The overall medical cannabis market in Europe continues to develop and grow. Yet some countries are dealing with companies that have already exited or awarded licenses that are not being used. So what has happened? “The biggest pain points are in the markets that issued licenses very easily in the early years. There may be dozens of awarded licenses in those countries, but how many of those are actually growing and have a quality product to sell?” says Sonny Moerenhout, Managing Partner at Cultivators. “There’s an important difference between the number of awarded licenses and the companies that have a high-quality product and a customer.”
Meeting the quality standards
“One of the major constraints in the medical market was that there was a lot of product, but that the companies weren’t able to meet the buyers’ quality expectations,” Sonny explains. “As a result, we now see a shakeout happening in those countries where there were a lot of licenses in the initial phase. We see this happening in Portugal, Denmark and Macedonia, for example.”
Why has it been so challenging for those companies to meet the quality standards that their buyers are hoping for? “Many of those companies started with an unclear business plan and an unclear end customer. For many, there was this general idea that they would supply to Germany, but that goal wasn’t achieved. If you don’t know who you’re growing for, you don’t know how to set up your facility and what quality standards to adhere to,” Sonny explains.
The positive side
Luckily, there are also countries that are moving in a positive direction. “Switzerland, Spain, the Czech Republic; those countries moved very slowly at first and are now developing rapidly.” Overall, we shouldn’t think too negatively about the European medical market, according to Sonny. “It may not go as quickly as everyone had hoped, but the medical cannabis market in Europe is increasing.” Moreover, Sonny sees developments in cannabis genetics. “Companies are now looking into a wider array of cannabinoids and terpenes and their effects on the human body. There is more medical research being done on cannabis, which is a very positive development.”
While it may be much more difficult to get funding in this industry than it was years ago, the quality of the projects being realized is much higher. “People are no longer rushing into new projects. The people who get the investments now are serious and fully committed to their projects,” Sonny says.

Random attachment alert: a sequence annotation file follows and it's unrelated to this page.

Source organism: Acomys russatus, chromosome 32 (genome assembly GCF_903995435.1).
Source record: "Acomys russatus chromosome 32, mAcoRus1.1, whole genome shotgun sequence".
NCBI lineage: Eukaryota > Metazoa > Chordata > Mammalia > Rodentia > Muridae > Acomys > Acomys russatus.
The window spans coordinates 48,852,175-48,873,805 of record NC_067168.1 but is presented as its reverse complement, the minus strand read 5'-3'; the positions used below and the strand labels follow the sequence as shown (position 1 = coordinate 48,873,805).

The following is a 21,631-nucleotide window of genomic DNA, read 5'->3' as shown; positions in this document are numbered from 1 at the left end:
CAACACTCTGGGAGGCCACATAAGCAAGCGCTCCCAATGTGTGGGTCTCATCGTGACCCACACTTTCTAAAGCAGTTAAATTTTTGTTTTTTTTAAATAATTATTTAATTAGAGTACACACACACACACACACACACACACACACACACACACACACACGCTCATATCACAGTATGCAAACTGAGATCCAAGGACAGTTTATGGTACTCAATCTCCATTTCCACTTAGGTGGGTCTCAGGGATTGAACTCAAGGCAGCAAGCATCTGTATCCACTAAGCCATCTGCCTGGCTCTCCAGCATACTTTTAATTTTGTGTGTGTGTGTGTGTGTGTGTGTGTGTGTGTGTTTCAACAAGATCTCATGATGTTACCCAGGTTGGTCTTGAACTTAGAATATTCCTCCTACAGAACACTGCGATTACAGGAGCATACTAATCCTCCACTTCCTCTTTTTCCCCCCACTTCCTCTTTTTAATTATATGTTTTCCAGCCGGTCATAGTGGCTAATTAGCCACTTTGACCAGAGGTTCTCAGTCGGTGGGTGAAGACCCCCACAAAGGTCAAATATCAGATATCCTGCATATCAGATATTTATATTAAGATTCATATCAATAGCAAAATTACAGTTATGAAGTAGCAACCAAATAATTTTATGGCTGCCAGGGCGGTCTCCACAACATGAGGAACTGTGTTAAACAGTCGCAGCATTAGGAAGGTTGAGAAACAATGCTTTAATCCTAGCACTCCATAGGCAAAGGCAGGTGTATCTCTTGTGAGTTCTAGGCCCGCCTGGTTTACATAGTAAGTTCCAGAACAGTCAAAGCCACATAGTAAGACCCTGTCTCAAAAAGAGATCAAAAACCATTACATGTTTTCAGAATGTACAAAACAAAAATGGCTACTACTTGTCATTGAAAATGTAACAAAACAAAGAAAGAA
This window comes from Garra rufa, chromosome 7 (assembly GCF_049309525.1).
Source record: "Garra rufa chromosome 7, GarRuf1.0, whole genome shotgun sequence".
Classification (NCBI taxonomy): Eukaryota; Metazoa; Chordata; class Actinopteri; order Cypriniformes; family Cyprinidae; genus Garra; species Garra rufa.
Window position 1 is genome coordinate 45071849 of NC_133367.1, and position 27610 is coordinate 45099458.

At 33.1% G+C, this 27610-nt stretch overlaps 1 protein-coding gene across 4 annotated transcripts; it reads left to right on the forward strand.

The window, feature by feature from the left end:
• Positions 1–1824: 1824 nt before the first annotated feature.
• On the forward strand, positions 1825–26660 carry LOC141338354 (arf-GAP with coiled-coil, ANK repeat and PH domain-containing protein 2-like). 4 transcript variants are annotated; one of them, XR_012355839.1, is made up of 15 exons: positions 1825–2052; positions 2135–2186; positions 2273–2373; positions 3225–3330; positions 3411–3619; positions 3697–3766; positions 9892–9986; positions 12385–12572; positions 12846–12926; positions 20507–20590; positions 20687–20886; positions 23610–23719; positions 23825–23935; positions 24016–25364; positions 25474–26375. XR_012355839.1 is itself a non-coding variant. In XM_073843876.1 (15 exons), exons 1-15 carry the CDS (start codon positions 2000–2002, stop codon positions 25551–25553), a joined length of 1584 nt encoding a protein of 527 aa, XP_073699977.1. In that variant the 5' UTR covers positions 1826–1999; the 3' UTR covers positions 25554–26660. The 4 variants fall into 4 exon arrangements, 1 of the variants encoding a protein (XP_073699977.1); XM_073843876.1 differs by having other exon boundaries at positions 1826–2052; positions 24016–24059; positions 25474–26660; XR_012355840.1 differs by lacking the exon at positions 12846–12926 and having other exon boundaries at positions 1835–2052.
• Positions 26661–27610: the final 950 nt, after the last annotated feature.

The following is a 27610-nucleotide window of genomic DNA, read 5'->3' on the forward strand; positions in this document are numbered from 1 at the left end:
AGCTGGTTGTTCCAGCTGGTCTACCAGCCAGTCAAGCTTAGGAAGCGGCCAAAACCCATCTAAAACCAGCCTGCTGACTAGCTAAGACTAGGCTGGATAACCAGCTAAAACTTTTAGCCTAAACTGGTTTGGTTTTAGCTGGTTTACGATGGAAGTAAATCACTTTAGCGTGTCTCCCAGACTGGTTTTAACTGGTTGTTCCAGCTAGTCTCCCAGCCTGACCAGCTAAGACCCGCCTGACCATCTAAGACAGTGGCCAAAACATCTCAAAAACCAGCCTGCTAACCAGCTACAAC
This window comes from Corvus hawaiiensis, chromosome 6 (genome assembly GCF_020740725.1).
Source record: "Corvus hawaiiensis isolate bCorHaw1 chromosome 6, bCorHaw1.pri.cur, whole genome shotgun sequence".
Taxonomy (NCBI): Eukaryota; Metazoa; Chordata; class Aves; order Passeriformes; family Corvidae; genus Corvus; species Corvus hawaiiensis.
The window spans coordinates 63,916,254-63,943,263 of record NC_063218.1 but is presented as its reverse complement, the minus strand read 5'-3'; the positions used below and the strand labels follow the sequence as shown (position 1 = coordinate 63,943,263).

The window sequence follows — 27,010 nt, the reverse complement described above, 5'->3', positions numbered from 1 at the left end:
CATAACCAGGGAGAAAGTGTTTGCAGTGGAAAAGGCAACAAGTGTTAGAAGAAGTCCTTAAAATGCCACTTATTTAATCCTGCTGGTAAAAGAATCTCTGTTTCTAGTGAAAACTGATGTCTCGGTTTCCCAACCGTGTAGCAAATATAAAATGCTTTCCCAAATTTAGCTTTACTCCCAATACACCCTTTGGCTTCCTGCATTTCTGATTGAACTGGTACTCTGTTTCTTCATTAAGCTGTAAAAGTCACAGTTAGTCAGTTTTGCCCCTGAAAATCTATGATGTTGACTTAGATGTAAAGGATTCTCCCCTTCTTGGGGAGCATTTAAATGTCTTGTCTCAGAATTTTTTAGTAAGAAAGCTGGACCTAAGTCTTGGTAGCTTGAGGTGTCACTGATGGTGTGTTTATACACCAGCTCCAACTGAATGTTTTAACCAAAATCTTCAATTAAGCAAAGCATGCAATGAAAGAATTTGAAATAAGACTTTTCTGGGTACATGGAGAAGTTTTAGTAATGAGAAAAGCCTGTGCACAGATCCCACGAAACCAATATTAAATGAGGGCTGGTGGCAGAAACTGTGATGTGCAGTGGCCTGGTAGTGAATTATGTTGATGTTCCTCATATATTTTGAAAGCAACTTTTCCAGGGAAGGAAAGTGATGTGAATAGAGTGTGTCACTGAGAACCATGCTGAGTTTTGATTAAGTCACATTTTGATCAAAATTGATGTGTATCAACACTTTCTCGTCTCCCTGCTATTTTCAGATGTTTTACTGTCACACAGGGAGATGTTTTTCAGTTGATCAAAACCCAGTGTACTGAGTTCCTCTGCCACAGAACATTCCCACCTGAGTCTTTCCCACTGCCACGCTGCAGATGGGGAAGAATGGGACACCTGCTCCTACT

As a consultancy company, Cultivators notices that many cannabis growers still underestimate the importance of proper dehumidification. “Cannabis plants need much higher light levels than other crops do. As a result, you have more transpiration, and the HVAC systems you use need to have a bigger capacity. That is something that some cannabis companies still underestimate,” Sonny says. “A regularly made mistake is that they go to a local HVAC company, one that is not specialized in horticulture, and think that this technology will be fine in their cannabis facility. Yet there is a big difference between HVAC systems made for horticulture and systems designed for offices, for example. Cannabis especially transpires a lot, which creates a lot of humidity. That humidity needs to be taken into account, or the grower will experience many issues.”
To help cannabis growers further, Cultivators and Innexo have launched their Operational Excellence Training. “It’s a hands-on cannabis training that is unique in Europe. We’ve already completed several successful trainings since our launch last year. We especially notice interest from new LPs who want their staff to have practical knowledge before starting their own production. We will soon be launching a website that has all the information,” Sonny says.